(61a) It is appropriate that, without prejudice to the use of harmonised standards and common specifications, providers benefit from a presumption of conformity with the relevant requirement on data when their high-risk AI system has been trained and tested on data reflecting the specific geographical, behavioural or functional setting within which the AI system is intended to be used. Similarly, in line with Article 54(3) of Regulation (EU) 2019/881 of the European Parliament and of the Council, high-risk AI systems that have been certified or for which a statement of conformity has been issued under a cybersecurity scheme pursuant to that Regulation and the references of which have been published in the Official Journal of the European Union should be presumed to be in compliance with the cybersecurity requirement of this Regulation. This remains without prejudice to the voluntary nature of that cybersecurity scheme.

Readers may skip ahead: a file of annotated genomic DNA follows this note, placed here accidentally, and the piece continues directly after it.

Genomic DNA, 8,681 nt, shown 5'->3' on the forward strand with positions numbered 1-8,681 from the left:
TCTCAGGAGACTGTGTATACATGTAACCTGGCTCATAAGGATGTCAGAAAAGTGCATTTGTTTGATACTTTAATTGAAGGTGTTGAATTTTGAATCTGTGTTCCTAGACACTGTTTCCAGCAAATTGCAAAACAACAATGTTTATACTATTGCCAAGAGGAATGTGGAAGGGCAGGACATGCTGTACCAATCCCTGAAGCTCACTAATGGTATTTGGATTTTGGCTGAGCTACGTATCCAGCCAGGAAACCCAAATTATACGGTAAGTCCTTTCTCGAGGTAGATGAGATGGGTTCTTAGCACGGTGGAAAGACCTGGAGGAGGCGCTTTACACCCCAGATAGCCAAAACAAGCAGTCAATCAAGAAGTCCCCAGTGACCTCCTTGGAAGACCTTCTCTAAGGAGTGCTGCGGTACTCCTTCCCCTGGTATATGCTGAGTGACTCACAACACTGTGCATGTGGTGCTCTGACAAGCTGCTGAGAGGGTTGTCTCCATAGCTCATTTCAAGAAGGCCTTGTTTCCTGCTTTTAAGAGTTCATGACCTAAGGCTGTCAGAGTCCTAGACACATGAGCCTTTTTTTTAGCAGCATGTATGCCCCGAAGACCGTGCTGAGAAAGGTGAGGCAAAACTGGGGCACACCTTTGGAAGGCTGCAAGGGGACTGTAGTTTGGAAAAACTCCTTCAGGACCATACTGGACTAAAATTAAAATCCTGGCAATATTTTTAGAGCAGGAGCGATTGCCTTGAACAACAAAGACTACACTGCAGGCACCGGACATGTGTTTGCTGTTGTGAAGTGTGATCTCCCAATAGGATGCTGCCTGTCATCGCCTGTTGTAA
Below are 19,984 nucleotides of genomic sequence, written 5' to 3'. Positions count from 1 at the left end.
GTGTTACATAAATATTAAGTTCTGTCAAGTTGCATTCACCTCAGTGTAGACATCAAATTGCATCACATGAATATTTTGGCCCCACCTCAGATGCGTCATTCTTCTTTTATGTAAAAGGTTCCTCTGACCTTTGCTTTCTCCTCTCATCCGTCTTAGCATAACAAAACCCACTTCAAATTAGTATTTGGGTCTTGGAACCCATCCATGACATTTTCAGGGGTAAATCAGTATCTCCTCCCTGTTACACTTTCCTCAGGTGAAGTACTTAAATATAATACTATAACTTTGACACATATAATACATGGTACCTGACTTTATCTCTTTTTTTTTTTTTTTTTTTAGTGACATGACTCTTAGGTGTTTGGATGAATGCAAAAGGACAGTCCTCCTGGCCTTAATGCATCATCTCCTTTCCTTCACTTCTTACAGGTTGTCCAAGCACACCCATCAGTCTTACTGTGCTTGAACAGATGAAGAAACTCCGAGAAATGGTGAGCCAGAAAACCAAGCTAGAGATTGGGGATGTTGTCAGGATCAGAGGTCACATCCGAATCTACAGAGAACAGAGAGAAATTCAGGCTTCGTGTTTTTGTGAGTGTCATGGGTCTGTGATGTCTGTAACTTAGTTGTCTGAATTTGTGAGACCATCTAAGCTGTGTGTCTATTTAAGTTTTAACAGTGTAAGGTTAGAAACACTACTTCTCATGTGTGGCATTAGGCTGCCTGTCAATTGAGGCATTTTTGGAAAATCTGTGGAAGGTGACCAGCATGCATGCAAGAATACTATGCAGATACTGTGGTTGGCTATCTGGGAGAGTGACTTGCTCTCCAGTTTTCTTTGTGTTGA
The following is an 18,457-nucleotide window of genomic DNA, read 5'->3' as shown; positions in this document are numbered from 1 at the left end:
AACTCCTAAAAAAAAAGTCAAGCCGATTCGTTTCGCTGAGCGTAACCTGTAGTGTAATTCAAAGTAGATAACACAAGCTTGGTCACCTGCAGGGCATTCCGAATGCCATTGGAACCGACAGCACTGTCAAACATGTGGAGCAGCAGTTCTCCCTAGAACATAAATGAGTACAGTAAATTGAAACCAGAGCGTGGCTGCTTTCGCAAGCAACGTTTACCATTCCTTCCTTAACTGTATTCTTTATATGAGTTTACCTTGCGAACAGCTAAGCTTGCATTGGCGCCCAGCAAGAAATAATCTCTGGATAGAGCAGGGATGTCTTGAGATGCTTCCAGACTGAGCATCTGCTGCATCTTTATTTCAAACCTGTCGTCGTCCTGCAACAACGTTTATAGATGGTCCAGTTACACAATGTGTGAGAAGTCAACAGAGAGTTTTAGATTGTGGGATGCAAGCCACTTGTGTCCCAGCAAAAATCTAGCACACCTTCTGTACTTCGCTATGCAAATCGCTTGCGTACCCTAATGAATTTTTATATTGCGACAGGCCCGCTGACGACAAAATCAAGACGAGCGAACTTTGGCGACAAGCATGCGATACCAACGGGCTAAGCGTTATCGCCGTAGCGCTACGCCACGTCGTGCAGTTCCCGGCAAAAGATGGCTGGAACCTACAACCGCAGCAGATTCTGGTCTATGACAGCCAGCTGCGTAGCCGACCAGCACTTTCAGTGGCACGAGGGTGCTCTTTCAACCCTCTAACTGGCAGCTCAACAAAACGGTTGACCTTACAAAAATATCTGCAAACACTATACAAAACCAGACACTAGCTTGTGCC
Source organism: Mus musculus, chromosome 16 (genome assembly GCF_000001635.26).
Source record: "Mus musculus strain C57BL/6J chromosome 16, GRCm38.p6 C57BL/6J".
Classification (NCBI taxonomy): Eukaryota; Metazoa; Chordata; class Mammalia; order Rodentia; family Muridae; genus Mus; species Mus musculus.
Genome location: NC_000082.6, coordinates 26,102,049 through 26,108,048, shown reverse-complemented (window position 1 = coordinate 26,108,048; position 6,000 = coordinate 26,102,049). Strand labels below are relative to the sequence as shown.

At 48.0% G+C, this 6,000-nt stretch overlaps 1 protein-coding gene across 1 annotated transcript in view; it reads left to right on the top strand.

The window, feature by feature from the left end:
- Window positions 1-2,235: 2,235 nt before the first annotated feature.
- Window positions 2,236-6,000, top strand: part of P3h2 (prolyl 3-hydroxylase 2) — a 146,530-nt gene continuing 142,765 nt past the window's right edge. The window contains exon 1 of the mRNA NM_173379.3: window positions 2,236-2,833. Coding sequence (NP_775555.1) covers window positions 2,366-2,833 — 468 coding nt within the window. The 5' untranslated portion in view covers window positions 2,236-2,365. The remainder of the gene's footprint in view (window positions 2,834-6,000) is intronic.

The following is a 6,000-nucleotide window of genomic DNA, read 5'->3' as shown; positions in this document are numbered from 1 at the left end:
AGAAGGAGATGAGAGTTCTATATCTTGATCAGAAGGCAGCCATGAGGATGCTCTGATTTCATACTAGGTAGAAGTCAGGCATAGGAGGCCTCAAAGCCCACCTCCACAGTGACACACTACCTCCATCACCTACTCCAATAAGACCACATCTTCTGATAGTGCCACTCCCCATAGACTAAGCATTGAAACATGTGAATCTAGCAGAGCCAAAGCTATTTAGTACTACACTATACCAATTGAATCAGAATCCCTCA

(62) In order to ensure a high level of trustworthiness of high-risk AI systems, those systems should be subject to a conformity assessment prior to their placing on the market or putting into service.

(63) It is appropriate that, in order to minimise the burden on operators and avoid any possible duplication, for high-risk AI systems related to products which are covered by existing Union harmonisation legislation following the New Legislative Framework approach, the compliance of those AI systems with the requirements of this Regulation should be assessed as part of the conformity assessment already foreseen under that legislation. The applicability of the requirements of this Regulation should thus not affect the specific logic, methodology or general structure of conformity assessment under the relevant specific New Legislative Framework legislation. This approach is fully reflected in the interplay between this Regulation and the [Machinery Regulation].